Reasons why we see more ransomware attacks than ever beforeRosario
Cybersecurity specialists have noted several worrying trends over the past year, with ransomware being one of the most. Admittedly, this is far from a new problem, but it is now more common than ever. Each month of Q2 2021 set a new record for ransomware attempts, contributing to a 151% year-over-year increase compared to 2020.
Cyberattacks have increased over the past year, but ransomware attacks are outpacing other forms. For example, malware dropped by 24% in the same time period that ransomware more than doubled. Ransomware is driving the increase in cyberattacks overall, not the other way around.
This substantial uptick is not the result of a single trend, but of many factors combined. Here are five of the most important.
1. Willingness to pay is increasing
One of the strongest drivers of this recent ransomware trend is an increased likelihood of success. Today, many companies are willing to pay the ransom to get their data back rather than risk losing it in an attempt to recover it. In this same year, 32% of attacked organizations paid the ransom, compared to 26% in 2020.
This increasing willingness to pay encourages cybercriminals to attempt more attacks and demand higher ransoms. Receiving a ransom is the easiest way for these criminals to profit, as selling stolen data requires more steps and less is likely to be paid.
2. Cybercriminals have more motivation
The details of this increase in ransomware indicate some of its main causes. In particular, these attacks did not increase evenly across verticals. While ransomware overall increased by 151% in 1H2021, attacks on government targets increased by 917%, and attacks on education and healthcare increased by 615% and 594%, respectively.
This uneven distribution reflects the two main motivations for ransomware: politics and money. Rising international tensions have led to more politically motivated attacks, as indicated by the upward trend in government-targeted attacks. Similarly, increased digitization in companies that handle sensitive data, such as education and healthcare, gives hackers a greater financial motivation.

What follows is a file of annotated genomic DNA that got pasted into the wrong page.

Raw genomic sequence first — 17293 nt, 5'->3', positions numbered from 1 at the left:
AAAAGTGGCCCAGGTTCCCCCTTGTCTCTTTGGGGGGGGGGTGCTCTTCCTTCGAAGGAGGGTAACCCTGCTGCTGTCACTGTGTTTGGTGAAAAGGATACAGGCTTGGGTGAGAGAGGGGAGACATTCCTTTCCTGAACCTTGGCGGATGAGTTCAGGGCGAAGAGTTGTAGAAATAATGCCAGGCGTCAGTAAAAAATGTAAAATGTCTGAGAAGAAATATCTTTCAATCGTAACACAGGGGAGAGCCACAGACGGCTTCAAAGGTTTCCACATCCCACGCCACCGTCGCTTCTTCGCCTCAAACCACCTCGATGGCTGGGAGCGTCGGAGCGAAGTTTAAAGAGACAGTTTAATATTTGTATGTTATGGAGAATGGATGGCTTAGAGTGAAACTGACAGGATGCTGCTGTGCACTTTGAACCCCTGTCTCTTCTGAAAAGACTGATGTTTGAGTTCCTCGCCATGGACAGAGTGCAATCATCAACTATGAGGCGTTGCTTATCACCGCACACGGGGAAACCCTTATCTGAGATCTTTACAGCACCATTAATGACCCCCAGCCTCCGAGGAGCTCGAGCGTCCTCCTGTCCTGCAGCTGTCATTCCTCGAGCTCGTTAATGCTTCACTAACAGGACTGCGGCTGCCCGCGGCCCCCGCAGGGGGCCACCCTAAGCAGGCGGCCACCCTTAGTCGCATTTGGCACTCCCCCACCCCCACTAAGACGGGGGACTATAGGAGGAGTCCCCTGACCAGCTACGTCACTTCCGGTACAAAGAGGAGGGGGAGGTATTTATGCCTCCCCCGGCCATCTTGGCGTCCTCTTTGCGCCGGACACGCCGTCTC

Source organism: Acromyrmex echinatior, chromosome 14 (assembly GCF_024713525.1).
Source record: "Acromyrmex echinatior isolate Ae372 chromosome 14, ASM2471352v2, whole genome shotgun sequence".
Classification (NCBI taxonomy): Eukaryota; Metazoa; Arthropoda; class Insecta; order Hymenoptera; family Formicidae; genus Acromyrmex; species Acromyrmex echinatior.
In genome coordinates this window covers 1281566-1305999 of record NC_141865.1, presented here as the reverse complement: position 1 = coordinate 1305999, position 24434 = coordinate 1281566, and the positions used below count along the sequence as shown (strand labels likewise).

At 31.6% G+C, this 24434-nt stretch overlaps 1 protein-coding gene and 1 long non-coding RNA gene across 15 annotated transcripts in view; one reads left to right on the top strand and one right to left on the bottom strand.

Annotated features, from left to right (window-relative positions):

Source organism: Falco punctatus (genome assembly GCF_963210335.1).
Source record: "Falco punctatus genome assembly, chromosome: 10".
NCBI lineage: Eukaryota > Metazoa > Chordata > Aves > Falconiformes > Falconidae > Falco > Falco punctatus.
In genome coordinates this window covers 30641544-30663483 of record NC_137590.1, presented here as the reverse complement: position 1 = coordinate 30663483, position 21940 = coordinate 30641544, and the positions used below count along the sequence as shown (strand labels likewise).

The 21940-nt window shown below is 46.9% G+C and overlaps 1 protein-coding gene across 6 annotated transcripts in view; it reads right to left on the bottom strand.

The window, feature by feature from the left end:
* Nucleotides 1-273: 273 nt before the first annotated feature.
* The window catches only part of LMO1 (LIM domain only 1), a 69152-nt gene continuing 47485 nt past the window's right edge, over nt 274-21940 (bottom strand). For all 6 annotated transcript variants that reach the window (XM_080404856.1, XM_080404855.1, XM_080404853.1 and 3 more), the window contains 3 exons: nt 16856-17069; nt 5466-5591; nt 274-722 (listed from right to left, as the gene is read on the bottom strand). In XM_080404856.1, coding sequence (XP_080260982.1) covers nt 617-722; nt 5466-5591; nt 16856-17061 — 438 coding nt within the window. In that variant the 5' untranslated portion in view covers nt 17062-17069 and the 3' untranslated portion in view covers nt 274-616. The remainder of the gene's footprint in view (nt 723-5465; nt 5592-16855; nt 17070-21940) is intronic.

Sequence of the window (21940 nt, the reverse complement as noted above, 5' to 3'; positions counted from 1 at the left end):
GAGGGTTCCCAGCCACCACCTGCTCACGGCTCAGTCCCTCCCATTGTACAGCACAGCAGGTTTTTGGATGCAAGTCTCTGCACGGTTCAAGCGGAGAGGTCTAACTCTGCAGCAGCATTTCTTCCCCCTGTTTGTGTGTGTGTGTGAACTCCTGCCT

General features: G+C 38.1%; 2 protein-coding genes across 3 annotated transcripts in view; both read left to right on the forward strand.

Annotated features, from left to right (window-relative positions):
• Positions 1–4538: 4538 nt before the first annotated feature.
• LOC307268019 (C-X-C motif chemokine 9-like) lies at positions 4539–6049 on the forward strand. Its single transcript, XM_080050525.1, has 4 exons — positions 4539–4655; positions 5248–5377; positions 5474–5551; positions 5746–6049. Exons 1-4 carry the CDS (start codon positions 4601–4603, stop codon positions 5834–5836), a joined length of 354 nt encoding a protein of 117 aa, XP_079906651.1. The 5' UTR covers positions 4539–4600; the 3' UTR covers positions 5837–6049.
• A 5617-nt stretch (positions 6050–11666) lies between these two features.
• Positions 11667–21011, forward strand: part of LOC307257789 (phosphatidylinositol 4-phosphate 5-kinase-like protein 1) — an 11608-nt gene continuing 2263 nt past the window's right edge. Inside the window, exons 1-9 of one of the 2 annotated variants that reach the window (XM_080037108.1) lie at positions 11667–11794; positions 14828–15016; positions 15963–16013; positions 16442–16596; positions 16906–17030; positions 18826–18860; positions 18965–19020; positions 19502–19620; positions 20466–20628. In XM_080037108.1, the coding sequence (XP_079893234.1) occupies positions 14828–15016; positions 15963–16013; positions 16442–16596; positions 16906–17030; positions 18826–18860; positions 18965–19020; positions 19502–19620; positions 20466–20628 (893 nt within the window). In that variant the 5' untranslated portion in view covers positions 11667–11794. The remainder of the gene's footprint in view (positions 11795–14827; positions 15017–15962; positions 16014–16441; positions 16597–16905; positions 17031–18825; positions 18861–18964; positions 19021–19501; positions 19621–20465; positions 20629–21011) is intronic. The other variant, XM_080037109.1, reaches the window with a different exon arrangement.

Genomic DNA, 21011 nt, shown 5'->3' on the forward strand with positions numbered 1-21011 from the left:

3. New vulnerable targets are emerging
The rapid digitization of the world since the COVID-19 pandemic has also presented cybercriminals with new targets. Industries and companies new to digital technologies are less likely to have sufficient cybersecurity, making them easier targets. Similarly, many of these companies handle sensitive data that hackers can now steal and encrypt amid hasty digitization.
Attacks against healthcare companies, especially those traditionally less digitized, highlight this trend. A ransomware attack hit 110 nursing homes and demanded a $14 million ransom. The facilities, which were not equipped to deal with the problem, had to revert to paper-and-pencil patient records. These companies are vulnerable and newly susceptible to ransomware, which attracts more attacks.
4. Cryptocurrencies enable anonymous transactions.
A less obvious factor behind this ransomware trend is the growing popularity of cryptocurrencies. Although crypto transactions leave permanent records, personal information remains anonymous, providing an ideal payment process for hackers. Cybercriminals can demand your ransom in bitcoin or another cryptocurrency to prevent anyone from tracing the transaction back to them.
Active bitcoin addresses have doubled since the early 2020s, and adoption now outpaces the growth of internet users. As cryptocurrencies have become more popular, it is easier for people to buy and send them, making ransomware more feasible. The more people use these services, the more likely hackers are to get a successful payout.
5. Ransomware as a service is growing
Ransomware is also on the rise because it is becoming easier to do. There has been a dramatic increase in “off-the-shelf” ransomware tools, allowing more people to carry out these attacks. Criminals with little or no technical expertise can now profit from ransomware, thanks to ransomware-as-a-service programs.
Many hackers found themselves with more free time in the midst of the pandemic. As a result, some developed off-the-shelf ransomware packages, while others bought and used them. As ransomware continues to make more profit, the demand for these tools will increase, leading to even more attacks.
Businesses must protect themselves against ransomware
The socio-political, technical and cultural changes of the past year have created a perfect storm for the birth of this growing ransomware movement. We at redborder believe it is important for businesses to be aware of these factors in order to understand the severity of the situation. Failure to recognize the importance of this threat could result in very poor security.
Protection against ransomware is more critical than ever. In light of this threat, companies must stay on top of developing cyber attack trends and ensure they have the latest cybersecurity tools.